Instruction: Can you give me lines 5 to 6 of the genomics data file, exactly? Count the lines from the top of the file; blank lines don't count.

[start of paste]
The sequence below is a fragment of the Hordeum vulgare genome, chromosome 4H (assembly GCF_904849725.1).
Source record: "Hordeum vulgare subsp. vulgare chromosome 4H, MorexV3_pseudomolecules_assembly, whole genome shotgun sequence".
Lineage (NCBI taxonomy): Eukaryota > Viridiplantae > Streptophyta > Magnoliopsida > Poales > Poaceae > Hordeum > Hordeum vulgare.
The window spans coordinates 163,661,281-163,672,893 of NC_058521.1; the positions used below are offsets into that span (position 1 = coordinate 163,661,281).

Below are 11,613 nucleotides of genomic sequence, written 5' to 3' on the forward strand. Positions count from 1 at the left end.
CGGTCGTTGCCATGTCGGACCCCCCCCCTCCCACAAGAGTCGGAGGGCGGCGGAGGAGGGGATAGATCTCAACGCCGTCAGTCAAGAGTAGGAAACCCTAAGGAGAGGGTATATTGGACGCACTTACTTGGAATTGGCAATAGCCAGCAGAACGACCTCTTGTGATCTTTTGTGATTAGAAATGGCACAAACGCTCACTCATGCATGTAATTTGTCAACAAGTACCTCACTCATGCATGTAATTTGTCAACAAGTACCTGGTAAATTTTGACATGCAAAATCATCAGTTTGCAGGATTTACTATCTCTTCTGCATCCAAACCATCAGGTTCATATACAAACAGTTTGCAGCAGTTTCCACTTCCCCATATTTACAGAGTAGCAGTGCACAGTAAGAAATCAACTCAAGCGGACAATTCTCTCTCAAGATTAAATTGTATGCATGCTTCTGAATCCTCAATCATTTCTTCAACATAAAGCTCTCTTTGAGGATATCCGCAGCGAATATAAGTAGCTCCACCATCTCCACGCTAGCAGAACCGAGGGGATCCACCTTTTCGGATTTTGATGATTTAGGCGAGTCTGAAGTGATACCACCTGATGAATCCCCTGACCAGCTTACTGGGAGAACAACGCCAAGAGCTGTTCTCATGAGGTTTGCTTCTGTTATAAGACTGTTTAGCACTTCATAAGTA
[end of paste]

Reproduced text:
Below are 11,613 nucleotides of genomic sequence, written 5' to 3' on the forward strand. Positions count from 1 at the left end.
CGGTCGTTGCCATGTCGGACCCCCCCCCTCCCACAAGAGTCGGAGGGCGGCGGAGGAGGGGATAGATCTCAACGCCGTCAGTCAAGAGTAGGAAACCCTAAGGAGAGGGTATATTGGACGCACTTACTTGGAATTGGCAATAGCCAGCAGAACGACCTCTTGTGATCTTTTGTGATTAGAAATGGCACAAACGCTCACTCATGCATGTAATTTGTCAACAAGTACCTCACTCATGCATGTAATTTGTCAACAAGTACCTGGTAAATTTTGACATGCAAAATCATCAGTTTGCAGGATTTACTATCTCTTCTGCATCCAAACCATCAGGTTCATATACAAACAGTTTGCAGCAGTTTCCACTTCCCCATATTTACAGAGTAGCAGTGCACAGTAAGAAATCAACTCAAGCGGACAATTCTCTCTCAAGATTAAATTGTATGCATGCTTCTGAATCCTCAATCATTTCTTCAACATAAAGCTCTCTTTGAGGATATCCGCAGCGAATATAAGTAGCTCCACCATCTCCACGCTAGCAGAACCGAGGGGATCCACCTTTTCGGATTTTGATGATTTAGGCGAGTCTGAAGTGATACCACCTGATGAATCCCCTGACCAGCTTACTGGGAGAACAACGCCAAGAGCTGTTCTCATGAGGTTTGCTTCTGTTATAAGACTGTTTAGCACTTCATAAGTA